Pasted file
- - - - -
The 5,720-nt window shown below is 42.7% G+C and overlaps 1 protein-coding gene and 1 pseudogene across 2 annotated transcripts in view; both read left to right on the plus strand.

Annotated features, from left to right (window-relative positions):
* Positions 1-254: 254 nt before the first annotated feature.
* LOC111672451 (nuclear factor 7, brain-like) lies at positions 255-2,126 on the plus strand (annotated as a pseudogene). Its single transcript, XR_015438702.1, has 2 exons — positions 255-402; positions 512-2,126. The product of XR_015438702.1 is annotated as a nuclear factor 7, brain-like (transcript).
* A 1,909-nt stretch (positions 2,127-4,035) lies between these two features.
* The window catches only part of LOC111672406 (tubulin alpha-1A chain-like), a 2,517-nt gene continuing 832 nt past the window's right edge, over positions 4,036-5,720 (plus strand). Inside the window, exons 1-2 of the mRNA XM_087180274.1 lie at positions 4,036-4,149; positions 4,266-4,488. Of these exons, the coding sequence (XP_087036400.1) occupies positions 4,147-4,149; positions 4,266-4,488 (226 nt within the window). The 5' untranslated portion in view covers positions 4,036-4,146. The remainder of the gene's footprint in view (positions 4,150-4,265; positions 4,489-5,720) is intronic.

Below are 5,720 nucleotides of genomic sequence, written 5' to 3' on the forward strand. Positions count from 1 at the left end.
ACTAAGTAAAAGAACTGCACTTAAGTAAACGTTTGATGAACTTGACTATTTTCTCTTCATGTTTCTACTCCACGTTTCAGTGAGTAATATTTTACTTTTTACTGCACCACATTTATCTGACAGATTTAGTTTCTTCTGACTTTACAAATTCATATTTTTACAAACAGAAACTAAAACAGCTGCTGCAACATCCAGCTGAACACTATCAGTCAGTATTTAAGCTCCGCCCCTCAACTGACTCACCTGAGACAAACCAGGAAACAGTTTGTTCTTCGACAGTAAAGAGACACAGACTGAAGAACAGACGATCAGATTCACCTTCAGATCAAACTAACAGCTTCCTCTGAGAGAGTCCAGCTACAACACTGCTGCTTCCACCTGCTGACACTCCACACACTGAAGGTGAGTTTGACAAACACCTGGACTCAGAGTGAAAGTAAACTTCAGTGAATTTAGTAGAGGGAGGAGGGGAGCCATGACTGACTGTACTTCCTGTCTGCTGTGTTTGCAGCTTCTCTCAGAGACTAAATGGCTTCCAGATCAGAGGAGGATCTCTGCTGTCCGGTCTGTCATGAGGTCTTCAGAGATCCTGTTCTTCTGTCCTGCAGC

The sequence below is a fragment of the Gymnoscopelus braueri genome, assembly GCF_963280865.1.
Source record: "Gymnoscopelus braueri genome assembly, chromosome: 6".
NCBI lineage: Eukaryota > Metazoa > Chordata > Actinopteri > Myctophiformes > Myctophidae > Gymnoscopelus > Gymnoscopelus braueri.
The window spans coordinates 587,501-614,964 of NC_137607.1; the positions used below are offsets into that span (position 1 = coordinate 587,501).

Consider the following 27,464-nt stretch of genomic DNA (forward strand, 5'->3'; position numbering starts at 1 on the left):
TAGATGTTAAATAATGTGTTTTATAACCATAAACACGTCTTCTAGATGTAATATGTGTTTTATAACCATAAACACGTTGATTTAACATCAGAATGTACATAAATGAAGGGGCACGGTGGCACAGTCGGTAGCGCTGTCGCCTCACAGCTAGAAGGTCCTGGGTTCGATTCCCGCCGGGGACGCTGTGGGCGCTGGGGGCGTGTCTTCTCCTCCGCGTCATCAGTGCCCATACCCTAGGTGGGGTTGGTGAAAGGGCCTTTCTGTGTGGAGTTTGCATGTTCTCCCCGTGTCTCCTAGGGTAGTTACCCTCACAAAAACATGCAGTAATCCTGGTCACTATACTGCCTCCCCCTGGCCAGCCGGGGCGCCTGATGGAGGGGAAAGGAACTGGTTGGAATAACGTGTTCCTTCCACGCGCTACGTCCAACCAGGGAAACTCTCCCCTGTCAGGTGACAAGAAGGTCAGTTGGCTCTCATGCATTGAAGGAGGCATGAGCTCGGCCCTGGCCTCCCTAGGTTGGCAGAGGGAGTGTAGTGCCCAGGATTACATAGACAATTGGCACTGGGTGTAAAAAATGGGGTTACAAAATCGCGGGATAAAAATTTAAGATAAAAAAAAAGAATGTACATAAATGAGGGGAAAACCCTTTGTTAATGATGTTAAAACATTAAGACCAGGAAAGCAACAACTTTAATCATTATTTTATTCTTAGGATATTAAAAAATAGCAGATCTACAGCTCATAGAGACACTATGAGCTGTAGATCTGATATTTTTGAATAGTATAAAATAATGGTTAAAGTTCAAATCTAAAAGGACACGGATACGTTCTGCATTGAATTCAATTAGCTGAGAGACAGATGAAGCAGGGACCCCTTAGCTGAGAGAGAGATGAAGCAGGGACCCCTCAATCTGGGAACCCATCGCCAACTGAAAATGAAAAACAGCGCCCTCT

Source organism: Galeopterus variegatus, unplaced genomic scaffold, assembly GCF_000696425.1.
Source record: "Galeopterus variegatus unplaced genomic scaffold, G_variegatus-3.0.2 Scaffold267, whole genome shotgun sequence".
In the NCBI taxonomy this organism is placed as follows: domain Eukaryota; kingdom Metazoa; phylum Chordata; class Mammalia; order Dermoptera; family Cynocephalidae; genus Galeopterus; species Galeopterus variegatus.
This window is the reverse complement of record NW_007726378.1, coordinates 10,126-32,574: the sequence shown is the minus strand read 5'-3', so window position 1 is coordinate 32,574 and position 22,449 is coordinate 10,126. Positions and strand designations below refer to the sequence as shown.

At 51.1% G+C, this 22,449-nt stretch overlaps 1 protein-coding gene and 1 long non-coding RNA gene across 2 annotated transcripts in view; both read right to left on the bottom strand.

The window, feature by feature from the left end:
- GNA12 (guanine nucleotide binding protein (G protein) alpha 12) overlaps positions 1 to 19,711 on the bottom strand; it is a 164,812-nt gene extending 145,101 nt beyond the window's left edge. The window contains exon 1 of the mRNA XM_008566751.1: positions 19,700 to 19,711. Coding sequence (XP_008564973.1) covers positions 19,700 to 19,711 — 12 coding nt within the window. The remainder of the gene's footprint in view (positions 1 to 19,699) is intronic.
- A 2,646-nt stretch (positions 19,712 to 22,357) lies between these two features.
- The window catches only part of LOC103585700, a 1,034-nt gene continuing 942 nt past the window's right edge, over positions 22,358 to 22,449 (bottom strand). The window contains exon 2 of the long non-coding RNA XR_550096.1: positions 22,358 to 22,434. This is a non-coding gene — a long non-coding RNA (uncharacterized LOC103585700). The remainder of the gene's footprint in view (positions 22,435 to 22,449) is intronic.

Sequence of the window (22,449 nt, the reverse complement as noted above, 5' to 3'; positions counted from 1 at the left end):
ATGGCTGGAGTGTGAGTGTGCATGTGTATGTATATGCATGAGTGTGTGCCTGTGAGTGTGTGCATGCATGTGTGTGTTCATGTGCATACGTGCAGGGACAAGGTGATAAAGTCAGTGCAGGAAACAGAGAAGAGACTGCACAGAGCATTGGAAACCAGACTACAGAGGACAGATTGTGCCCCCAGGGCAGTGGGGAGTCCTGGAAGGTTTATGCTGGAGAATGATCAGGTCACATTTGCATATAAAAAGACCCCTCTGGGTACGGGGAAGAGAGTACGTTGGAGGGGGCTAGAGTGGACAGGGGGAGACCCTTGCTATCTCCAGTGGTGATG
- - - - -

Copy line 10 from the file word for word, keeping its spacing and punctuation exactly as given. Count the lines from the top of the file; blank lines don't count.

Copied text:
Source record: "Gymnoscopelus braueri genome assembly, chromosome: 6".